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It isn't just oil companies that are pushing the U.S. to drop its near-total ban on crude oil exports. European Union negotiators are trying to convince America to not only end the ban but agree to a "legally binding commitment" that would guarantee both oil and gas exports to its members.

The Washington Post got its hands on a secret E.U. document describing negotiations related to the Transatlantic Trade and Investment Partnership. The free-trade agreement could affect $4.7 trillion in trade between the U.S. and Europe -- and energy supplies are at the forefront of the European negotiators' minds.

"The EU proposes to include a legally binding commitment in the TTIP guaranteeing the free export of crude oil and gas resources," the "restricted" European Council document states.

So far, it seems that U.S. negotiators have been stonewalling the bid for such a legally binding commitment. "The U.S. has ... been hesitant to discuss a solution for U.S. export restrictions on natural gas and crude oil in the TTIP through binding legal commitments," the document says.

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Gingers are here to stay

No, of course climate change won’t make redheads go extinct

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The British media landscape is lighting up with dreadful news for our most fair-skinned friends. If the Independent, Telegraph, Daily Mail, MirrorWeather Network, Huffington Post, and other outlets are to believed, climate change threatens to send red-haired folks into extinction. Extinction!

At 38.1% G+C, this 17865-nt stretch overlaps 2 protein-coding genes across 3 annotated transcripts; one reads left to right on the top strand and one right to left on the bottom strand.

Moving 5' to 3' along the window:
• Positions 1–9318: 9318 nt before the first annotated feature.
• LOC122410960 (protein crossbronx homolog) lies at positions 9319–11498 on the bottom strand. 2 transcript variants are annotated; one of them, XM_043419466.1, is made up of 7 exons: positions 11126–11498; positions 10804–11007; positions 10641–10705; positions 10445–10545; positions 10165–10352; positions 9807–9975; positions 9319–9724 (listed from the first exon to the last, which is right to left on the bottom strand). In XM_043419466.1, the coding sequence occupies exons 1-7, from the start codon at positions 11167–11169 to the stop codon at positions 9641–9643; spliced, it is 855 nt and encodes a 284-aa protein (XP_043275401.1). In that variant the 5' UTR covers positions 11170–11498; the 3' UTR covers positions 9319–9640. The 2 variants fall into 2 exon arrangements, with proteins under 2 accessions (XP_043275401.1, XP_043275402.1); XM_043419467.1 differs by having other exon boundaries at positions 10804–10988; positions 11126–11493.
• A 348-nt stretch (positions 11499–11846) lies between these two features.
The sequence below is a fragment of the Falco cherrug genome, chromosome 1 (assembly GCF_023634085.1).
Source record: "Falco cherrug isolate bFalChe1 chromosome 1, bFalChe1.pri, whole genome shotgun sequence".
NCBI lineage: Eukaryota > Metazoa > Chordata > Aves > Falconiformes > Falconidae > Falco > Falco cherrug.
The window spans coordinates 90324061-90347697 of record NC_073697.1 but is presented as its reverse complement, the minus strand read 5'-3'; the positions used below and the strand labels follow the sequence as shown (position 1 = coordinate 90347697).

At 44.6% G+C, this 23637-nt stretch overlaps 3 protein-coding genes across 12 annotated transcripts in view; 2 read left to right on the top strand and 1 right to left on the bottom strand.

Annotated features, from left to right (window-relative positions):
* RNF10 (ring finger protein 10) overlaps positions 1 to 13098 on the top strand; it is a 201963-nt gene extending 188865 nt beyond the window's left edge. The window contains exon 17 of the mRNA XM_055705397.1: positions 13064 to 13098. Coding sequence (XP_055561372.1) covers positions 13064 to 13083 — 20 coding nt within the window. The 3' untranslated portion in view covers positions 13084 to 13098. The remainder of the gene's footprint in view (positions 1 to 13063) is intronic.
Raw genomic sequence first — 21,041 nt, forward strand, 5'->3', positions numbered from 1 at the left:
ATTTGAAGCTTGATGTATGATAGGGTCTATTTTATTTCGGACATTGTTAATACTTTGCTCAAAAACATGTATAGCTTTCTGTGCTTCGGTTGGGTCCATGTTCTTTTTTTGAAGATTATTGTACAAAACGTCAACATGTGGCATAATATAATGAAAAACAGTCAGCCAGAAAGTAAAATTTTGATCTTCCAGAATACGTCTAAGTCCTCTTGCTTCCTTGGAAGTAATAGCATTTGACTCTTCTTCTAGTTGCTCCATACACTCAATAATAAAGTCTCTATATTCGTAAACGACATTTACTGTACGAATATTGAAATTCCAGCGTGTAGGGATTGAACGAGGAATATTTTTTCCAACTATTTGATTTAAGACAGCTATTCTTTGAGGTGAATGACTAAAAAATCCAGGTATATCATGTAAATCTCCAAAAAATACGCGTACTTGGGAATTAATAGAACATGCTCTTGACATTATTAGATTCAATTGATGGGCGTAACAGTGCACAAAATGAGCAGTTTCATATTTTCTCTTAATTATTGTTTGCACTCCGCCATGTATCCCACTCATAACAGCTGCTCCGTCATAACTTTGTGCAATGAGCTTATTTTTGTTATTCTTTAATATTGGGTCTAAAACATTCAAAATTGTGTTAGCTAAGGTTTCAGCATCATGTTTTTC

Fortunately for redheads everywhere, and for everybody who loves them, the news is less credible than a hair product manufacturer's claim that its dyes won't fade.

Read more: Climate & Energy, Living

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Wanna see a magic trick?

Environmental free-trade deal could help tar-sands producers

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Negotiations began Tuesday at the World Trade Organization on a free-trade agreement that would free "environmental goods" from the shackles of tariffs and other protectionist measures. Such measures have been put in place around the world to protect domestic manufacturing industries and jobs from cheaper imports. They can increase the price of the products compared with, say, if they were all made in Vietnamese sweatshops.

The WTO talks in Geneva are a big deal -- they involve the United States, China, the European Union, and 11 other countries. They could affect $1 trillion worth of trade every year.